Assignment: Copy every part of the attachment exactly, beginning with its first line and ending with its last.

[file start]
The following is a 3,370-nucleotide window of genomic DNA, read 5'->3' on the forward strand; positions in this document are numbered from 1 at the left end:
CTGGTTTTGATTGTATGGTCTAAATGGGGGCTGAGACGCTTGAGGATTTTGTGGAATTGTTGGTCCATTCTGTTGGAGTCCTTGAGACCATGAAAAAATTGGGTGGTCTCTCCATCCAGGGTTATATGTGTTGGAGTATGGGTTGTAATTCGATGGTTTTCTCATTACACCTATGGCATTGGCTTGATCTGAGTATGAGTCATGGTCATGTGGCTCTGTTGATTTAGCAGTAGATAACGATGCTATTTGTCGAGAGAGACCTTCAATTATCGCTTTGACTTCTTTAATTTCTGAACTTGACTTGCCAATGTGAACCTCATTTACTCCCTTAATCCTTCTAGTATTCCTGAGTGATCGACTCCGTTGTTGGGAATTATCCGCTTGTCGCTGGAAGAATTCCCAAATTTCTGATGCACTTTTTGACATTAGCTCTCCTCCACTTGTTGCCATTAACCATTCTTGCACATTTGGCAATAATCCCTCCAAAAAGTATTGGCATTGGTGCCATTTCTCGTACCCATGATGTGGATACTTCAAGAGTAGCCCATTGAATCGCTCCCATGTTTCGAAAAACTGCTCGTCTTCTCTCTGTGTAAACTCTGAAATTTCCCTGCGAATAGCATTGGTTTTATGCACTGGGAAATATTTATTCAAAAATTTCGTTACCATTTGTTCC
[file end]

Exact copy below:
The following is a 3,370-nucleotide window of genomic DNA, read 5'->3' on the forward strand; positions in this document are numbered from 1 at the left end:
CTGGTTTTGATTGTATGGTCTAAATGGGGGCTGAGACGCTTGAGGATTTTGTGGAATTGTTGGTCCATTCTGTTGGAGTCCTTGAGACCATGAAAAAATTGGGTGGTCTCTCCATCCAGGGTTATATGTGTTGGAGTATGGGTTGTAATTCGATGGTTTTCTCATTACACCTATGGCATTGGCTTGATCTGAGTATGAGTCATGGTCATGTGGCTCTGTTGATTTAGCAGTAGATAACGATGCTATTTGTCGAGAGAGACCTTCAATTATCGCTTTGACTTCTTTAATTTCTGAACTTGACTTGCCAATGTGAACCTCATTTACTCCCTTAATCCTTCTAGTATTCCTGAGTGATCGACTCCGTTGTTGGGAATTATCCGCTTGTCGCTGGAAGAATTCCCAAATTTCTGATGCACTTTTTGACATTAGCTCTCCTCCACTTGTTGCCATTAACCATTCTTGCACATTTGGCAATAATCCCTCCAAAAAGTATTGGCATTGGTGCCATTTCTCGTACCCATGATGTGGATACTTCAAGAGTAGCCCATTGAATCGCTCCCATGTTTCGAAAAACTGCTCGTCTTCTCTCTGTGTAAACTCTGAAATTTCCCTGCGAATAGCATTGGTTTTATGCACTGGGAAATATTTATTCAAAAATTTCGTTACCATTTGTTCC